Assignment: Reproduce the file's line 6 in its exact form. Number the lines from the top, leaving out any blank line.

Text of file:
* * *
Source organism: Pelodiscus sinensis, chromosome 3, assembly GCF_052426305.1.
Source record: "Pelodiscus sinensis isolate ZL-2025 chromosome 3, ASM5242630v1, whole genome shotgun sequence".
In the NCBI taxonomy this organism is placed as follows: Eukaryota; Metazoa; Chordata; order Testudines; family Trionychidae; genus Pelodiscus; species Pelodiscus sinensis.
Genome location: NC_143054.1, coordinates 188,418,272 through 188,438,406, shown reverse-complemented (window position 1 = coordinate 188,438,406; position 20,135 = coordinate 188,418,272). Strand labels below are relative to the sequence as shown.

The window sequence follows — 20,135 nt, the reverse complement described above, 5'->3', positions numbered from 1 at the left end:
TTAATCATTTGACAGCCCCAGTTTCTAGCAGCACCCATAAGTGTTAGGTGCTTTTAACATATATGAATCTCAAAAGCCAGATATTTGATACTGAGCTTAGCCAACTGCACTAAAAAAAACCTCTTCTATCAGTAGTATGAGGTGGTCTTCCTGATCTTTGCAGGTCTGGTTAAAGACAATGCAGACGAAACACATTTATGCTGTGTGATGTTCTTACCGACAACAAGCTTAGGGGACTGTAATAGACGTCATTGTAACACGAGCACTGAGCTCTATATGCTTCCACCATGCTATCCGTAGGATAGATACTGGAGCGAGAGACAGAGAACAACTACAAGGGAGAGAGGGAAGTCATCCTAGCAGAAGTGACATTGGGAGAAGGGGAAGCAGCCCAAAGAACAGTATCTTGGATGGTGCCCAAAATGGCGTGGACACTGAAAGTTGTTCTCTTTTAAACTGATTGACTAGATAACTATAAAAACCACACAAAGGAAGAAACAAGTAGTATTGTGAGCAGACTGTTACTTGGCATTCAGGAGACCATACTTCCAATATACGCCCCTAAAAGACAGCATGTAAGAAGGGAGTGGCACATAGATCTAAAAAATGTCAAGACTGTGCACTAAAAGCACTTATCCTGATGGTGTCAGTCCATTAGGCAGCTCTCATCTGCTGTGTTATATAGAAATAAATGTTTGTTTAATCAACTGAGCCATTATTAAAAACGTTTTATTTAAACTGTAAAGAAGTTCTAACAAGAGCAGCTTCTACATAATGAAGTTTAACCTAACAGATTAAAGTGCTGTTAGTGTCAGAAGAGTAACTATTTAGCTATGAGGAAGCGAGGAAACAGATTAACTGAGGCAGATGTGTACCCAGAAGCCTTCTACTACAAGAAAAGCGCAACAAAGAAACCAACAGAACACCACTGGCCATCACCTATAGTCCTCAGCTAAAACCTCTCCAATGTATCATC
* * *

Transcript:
TTAATCATTTGACAGCCCCAGTTTCTAGCAGCACCCATAAGTGTTAGGTGCTTTTAACATATATGAATCTCAAAAGCCAGATATTTGATACTGAGCTTAGCCAACTGCACTAAAAAAAACCTCTTCTATCAGTAGTATGAGGTGGTCTTCCTGATCTTTGCAGGTCTGGTTAAAGACAATGCAGACGAAACACATTTATGCTGTGTGATGTTCTTACCGACAACAAGCTTAGGGGACTGTAATAGACGTCATTGTAACACGAGCACTGAGCTCTATATGCTTCCACCATGCTATCCGTAGGATAGATACTGGAGCGAGAGACAGAGAACAACTACAAGGGAGAGAGGGAAGTCATCCTAGCAGAAGTGACATTGGGAGAAGGGGAAGCAGCCCAAAGAACAGTATCTTGGATGGTGCCCAAAATGGCGTGGACACTGAAAGTTGTTCTCTTTTAAACTGATTGACTAGATAACTATAAAAACCACACAAAGGAAGAAACAAGTAGTATTGTGAGCAGACTGTTACTTGGCATTCAGGAGACCATACTTCCAATATACGCCCCTAAAAGACAGCATGTAAGAAGGGAGTGGCACATAGATCTAAAAAATGTCAAGACTGTGCACTAAAAGCACTTATCCTGATGGTGTCAGTCCATTAGGCAGCTCTCATCTGCTGTGTTATATAGAAATAAATGTTTGTTTAATCAACTGAGCCATTATTAAAAACGTTTTATTTAAACTGTAAAGAAGTTCTAACAAGAGCAGCTTCTACATAATGAAGTTTAACCTAACAGATTAAAGTGCTGTTAGTGTCAGAAGAGTAACTATTTAGCTATGAGGAAGCGAGGAAACAGATTAACTGAGGCAGATGTGTACCCAGAAGCCTTCTACTACAAGAAAAGCGCAACAAAGAAACCAACAGAACACCACTGGCCATCACCTATAGTCCTCAGCTAAAACCTCTCCAATGTATCATC